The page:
rose-colored glasses On any given day, if you poke your head through our back door,  you would likely hear a version of this conversation between my husband and myself:

Me: "Oh honey, don't worry, it'll all work out.  We won't end up living under a bridge.   And, if we do end up living under a bridge, it is meant to be...we'll learn some great life lessons from having to do it.   Have faith!"

Tom: "It must be nice to be Kim Muench.  You don't have to worry about financially providing for our family...have faith [insert eye roll]."

I usually go on to think to myself, "I wish I could provide more financially, and I wish he would have more faith.   If we each had just a little more of the other's qualities, things would be perfect."

Which is a joke of course, even if that were the case things wouldn't be "perfect".

The only perfect marriage and family life exists on Facebook, right?

(Now, THAT was a joke...)

Seriously though, for the (almost) twenty-two years of our marriage, Tom and I have shared an ongoing theme:  You go ahead and enjoy looking at the bright side, while I live in the real world .  Maybe it's the same in all marriages:  one person in the relationship is more optimistic, the other more realistic.   Could it be that God pairs us up this way so we can balance one another out?

If your relationship is like ours, maybe you can relate that for the optimist, at times, this dynamic can be frustrating.  And for the realist it may be annoying as hell.

Tom feels I can afford to be happy because I don't have to worry about providing the roof/food/clothing/extracurricular fees (and on and on and on) for all of us.  Providing has been his [very] major contribution for more than two decades.  Which I realize I never appreciate enough...it is a mammoth job requiring a great deal of dedication and discipline on his part to carry the load.

Sometimes, because he carries that particular weight, I, as a (mainly) stay-at-home mom, feel as if I don't "do enough".   It isn't so much Tom has ever said anything directly to me about not contributing financially, it is more my perception of lacking any real quality contribution because the paycheck I bring home is a teeny, tiny fraction of anything he's brought through the door.

But marriage isn't about who brings in more money, right?  We both contribute, in a variety of ways, to the success of our family.

So why do I often feel like I am worth less?

I would describe the main role I have played in our marriage and family life as a job I'll call "keeping it all together".  Emotionally, spiritually, organizationally,  as well as motivationally.  I am in charge of assisting each of our family members in these areas.  And keeping myself afloat as well.

Anyone else who practices these responsibilities understands sometimes you'd like to be the person who carries the finances (just kidding honey, I am not asking to switch it up, nor would that even be a possibility).

Being in charge of "keeping it all together" means I work at maintaining quality relationships with everyone in our immediate family.  Reaching out regularly to talk with the older ones who no longer live at home, making special time with my spouse and with the kids still under the roof...taking good care of myself so I have the energy to tackle the job.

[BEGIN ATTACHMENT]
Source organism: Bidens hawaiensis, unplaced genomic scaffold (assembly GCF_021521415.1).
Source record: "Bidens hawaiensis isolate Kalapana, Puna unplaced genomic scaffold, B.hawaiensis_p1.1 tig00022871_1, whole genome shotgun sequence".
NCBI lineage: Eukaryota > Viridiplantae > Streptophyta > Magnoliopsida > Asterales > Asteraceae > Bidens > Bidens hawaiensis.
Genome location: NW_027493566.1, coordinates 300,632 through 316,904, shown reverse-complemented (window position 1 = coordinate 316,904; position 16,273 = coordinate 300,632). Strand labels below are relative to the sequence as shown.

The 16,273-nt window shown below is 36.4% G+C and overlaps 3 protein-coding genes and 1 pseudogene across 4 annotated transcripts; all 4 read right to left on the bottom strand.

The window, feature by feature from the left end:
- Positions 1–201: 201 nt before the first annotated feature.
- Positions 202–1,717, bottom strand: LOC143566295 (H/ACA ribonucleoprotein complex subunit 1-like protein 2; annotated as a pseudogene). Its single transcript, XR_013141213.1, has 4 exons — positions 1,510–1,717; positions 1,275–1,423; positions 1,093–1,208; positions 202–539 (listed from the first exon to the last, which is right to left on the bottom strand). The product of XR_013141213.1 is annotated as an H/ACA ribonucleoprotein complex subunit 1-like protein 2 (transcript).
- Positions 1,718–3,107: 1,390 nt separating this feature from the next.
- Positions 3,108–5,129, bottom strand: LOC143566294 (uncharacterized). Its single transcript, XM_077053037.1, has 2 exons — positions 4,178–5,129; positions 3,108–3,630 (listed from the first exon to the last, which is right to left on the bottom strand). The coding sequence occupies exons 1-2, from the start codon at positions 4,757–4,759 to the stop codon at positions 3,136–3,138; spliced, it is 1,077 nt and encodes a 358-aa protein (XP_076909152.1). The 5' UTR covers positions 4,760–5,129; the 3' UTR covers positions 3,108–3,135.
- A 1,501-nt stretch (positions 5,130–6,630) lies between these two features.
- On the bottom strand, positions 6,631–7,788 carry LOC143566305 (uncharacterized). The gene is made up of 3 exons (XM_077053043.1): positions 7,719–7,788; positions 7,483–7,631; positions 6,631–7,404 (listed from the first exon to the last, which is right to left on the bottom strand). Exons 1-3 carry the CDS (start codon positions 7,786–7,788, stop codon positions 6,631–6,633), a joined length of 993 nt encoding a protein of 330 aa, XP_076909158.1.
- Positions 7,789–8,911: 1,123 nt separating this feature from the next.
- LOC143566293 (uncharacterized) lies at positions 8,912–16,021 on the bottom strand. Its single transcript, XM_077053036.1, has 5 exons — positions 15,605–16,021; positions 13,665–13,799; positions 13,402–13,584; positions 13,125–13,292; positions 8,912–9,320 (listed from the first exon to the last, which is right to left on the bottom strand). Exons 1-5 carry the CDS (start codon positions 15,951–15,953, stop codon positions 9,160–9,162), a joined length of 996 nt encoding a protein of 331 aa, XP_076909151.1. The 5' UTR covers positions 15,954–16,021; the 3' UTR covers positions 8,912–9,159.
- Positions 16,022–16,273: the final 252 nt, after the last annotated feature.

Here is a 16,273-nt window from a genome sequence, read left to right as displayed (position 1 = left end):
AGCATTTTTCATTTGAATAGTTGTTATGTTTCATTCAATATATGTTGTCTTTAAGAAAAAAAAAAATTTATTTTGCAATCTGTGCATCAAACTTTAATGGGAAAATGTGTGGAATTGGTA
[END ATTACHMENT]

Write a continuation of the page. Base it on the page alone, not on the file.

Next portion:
Spiritually my job is to encourage and support everyone where their faith is at (because everyone in our family is on a different level) and asking each person in the family to respect where the other is "at" religiously in return as well.  I also am the one to make sure we (fairly consistently) raise our remaining young kids in the faith we chose when they were babies.  Taking the time to reflect and to grow in my own faith has helped me with this portion of the job.

As the mom in our home, it is my responsibility to organize our calendar, which is no small feat...each of our three at home have one or two activities, which everyone knows quickly amounts to lots of time and shuffling.  Doing this, while making meal and family time a priority, is a weekly challenge.

Motivation.  Everybody has low periods.  Maybe it is the result of a lost client, a bad test score, maybe a drivers exam was failed, maybe friends aren't getting along, so many things can come into play.  On the other hand, there are the wonderful highs:  the unexpected tax return, the winning of a $1,500 scholarship, the successfully passed tae kwon do belt, the squealing of girls giddy at the birthday party.  Trying to harmonize the highs and lows is another aspect to my job.

The BIGGEST part of my job though is realizing I cannot do it perfectly, only give it 100%.  Things fall through the cracks at times, I make mistakes, I struggle with my own emotions/spirituality/organization and motivation.  And, when I fall short, I forgive myself.  I ask others to forgive me when it is necessary.

I know I am not the only spouse and mother in the world who feels they aren't contributing "enough."  And, while I don't receive a paycheck for this [sometimes] challenging daily work, my rewards are reflected in the hearts and actions of my spouse and our children, and in knowing my ability to listen, to guide, and to love them without condition contributes to their well-being as they journey down the path of life.

If I can do all that, while looking through rose colored lenses, you know God has a hand in my life.  And, I'd take a pillow under a bridge with a bright attitude any day of the week, wouldn't you?

 

 

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